Qatar Green Building Council (QGBC) called for individuals and organisations nationwide to take part in an initiative today to reduce paper waste in the country, estimated at 5.4 million sheets a day.
‘No Paper Day Qatar’ has asked participants to record the amount of paper they use in a day and compare it with the amount they save it today.
It also encouraged those taking part to ‘upcycle’ used paper products into creative projects, such as weaved baskets or paper flowers.
As of yesterday, more than a dozen organisations and countless individuals had registered to participate in the day. Businesses in the construction, hospitality, oil and petroleum sectors took part alongside schools and educational organisations.
Al Sharq newspaper is media partner for the day, with an advance series of articles on the issue.
“As part of the Qatar National Vision 2030 to strike a balance between developmental needs and the protection of the nation’s environment, we must continue to raise awareness of the important role individuals and businesses play in preserving the country’s habitats for future generations,” said Meshal Al Shamari, Director of QGBC.
“No Paper Day Qatar, which will be an annual event, is a national call to be more conscious of the paper we waste every day and how at the national level we can do more to conserve our natural resources.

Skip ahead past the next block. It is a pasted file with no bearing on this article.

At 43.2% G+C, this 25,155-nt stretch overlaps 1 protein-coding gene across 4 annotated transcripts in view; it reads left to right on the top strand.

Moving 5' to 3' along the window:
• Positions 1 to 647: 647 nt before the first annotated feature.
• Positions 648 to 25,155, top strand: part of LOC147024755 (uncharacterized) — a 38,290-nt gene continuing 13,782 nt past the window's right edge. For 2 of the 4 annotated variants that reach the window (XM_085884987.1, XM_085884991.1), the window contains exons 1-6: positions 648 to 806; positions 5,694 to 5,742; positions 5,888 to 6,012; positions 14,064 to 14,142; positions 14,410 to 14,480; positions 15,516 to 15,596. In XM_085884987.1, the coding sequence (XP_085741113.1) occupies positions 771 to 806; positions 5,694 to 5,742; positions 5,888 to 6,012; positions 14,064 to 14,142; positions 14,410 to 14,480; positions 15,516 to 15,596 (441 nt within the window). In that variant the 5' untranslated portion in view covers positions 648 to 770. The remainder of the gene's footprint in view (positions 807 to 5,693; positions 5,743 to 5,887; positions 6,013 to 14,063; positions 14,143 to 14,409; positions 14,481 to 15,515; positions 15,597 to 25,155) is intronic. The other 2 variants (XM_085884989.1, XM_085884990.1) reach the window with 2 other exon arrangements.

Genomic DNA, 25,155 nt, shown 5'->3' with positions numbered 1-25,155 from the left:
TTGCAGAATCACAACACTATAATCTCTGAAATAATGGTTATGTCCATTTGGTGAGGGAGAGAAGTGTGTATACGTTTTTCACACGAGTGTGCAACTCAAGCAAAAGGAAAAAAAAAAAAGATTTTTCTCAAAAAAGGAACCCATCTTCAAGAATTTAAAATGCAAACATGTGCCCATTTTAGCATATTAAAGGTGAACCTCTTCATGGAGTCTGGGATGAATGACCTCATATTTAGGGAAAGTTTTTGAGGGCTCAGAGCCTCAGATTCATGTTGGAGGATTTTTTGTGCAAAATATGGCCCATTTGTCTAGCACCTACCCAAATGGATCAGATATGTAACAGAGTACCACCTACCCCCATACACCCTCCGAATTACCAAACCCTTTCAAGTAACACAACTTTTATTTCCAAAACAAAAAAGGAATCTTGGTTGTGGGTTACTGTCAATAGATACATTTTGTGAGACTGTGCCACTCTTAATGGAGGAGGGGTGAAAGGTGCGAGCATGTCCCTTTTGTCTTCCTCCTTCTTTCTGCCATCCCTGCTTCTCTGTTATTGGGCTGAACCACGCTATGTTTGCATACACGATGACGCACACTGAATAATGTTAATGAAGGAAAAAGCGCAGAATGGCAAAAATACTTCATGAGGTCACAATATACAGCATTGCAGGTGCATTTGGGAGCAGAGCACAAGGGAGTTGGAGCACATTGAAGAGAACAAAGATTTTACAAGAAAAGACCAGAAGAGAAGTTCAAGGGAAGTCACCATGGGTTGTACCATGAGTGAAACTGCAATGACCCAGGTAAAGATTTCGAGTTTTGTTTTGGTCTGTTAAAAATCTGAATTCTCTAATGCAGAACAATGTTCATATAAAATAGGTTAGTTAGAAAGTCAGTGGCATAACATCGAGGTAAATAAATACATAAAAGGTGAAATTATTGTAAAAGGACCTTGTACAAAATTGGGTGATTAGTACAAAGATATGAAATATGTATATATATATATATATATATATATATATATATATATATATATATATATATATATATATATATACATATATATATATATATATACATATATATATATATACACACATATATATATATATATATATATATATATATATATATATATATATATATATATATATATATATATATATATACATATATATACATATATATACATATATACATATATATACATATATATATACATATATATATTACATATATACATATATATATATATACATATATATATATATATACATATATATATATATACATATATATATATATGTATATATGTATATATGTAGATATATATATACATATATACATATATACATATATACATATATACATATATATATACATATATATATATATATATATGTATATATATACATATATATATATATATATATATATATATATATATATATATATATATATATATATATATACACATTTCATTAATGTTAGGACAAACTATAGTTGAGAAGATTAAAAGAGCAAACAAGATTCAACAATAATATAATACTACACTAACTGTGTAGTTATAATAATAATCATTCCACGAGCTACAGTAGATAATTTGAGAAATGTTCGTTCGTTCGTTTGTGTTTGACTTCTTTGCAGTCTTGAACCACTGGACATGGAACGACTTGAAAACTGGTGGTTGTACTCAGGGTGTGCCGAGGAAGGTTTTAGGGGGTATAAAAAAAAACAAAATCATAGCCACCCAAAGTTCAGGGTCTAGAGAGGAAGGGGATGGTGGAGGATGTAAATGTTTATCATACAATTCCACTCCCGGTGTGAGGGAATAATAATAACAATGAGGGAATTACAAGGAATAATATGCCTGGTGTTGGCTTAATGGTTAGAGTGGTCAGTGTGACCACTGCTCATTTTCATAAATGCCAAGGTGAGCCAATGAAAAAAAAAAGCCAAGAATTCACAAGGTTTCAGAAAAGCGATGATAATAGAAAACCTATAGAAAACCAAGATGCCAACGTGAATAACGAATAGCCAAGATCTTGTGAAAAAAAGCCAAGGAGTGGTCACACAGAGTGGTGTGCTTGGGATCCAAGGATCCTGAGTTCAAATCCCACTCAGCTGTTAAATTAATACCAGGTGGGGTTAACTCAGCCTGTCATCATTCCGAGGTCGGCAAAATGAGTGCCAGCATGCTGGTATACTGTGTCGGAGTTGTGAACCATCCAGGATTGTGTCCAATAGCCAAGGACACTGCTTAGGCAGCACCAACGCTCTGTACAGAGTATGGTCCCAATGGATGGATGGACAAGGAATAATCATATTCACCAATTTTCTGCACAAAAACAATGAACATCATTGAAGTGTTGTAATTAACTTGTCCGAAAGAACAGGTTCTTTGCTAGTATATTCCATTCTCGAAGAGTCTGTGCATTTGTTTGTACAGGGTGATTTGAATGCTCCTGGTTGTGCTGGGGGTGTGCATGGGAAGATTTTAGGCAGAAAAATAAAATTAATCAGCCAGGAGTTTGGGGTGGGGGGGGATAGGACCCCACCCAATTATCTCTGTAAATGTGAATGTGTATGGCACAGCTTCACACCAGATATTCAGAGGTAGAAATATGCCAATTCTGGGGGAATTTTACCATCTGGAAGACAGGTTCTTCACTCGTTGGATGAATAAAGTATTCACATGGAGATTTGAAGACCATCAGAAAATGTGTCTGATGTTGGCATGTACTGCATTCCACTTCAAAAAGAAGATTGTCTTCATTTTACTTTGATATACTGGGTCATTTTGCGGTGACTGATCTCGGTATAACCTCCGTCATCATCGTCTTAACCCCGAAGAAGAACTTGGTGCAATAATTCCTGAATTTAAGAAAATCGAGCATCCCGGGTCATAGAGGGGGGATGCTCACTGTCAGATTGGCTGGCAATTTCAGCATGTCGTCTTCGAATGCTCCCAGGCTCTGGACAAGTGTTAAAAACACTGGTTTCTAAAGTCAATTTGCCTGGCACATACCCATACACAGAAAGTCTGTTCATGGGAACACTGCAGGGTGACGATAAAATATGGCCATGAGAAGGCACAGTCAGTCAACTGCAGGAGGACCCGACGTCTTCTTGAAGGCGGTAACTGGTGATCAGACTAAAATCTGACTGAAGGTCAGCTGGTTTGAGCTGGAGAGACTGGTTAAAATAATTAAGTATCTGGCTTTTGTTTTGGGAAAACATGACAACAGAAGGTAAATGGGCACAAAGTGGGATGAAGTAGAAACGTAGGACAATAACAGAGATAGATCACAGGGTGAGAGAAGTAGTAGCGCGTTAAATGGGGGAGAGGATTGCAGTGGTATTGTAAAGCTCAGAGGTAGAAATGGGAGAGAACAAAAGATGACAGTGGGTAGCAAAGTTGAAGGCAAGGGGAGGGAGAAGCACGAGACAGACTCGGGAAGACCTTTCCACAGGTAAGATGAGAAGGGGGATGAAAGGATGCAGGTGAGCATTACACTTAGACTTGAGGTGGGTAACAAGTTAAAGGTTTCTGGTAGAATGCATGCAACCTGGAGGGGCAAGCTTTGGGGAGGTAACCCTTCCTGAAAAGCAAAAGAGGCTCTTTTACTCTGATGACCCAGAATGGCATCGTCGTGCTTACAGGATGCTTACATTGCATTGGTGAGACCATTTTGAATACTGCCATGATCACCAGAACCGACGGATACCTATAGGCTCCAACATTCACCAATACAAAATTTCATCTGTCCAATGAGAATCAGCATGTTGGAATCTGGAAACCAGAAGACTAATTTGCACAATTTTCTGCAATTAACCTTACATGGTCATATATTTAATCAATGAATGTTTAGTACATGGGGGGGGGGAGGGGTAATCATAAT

“Our Solid Waste Interest Group is at the forefront of this initiative, and together we will be examining the results of this event in a larger report on waste produced in Qatar later this month.”
QGBC founded the Solid Waste Interest Group (SWiG) in 2010 to raise awareness about solid waste issues in Qatar’s built environment. Its aim is to help organisations and individuals eliminate or minimise solid waste generation and handle unavoidable waste in an environmentally conscious manner.
As part of No Paper Day Qatar, SWiG provided the public with tips on how to save paper in their daily lives, whether at home, in the office or at school. Advice included sharing magazine and newspaper subscriptions with a friend or colleague, signing up for electronic bill payment and notifications, and refraining from using disposable goods.
In November 2011, the group conducted Qatar’s first waste composition analysis at a beach clean-up. They have also led a major educational initiative in partnership with The Pearl-Qatar to turn discarded bottle tops into art. Student and adults participating in the project collected more than 60,000 bottle tops across Qatar, and the resulting Bottle Top Art project can be found on permanent display at The Pearl-Qatar.
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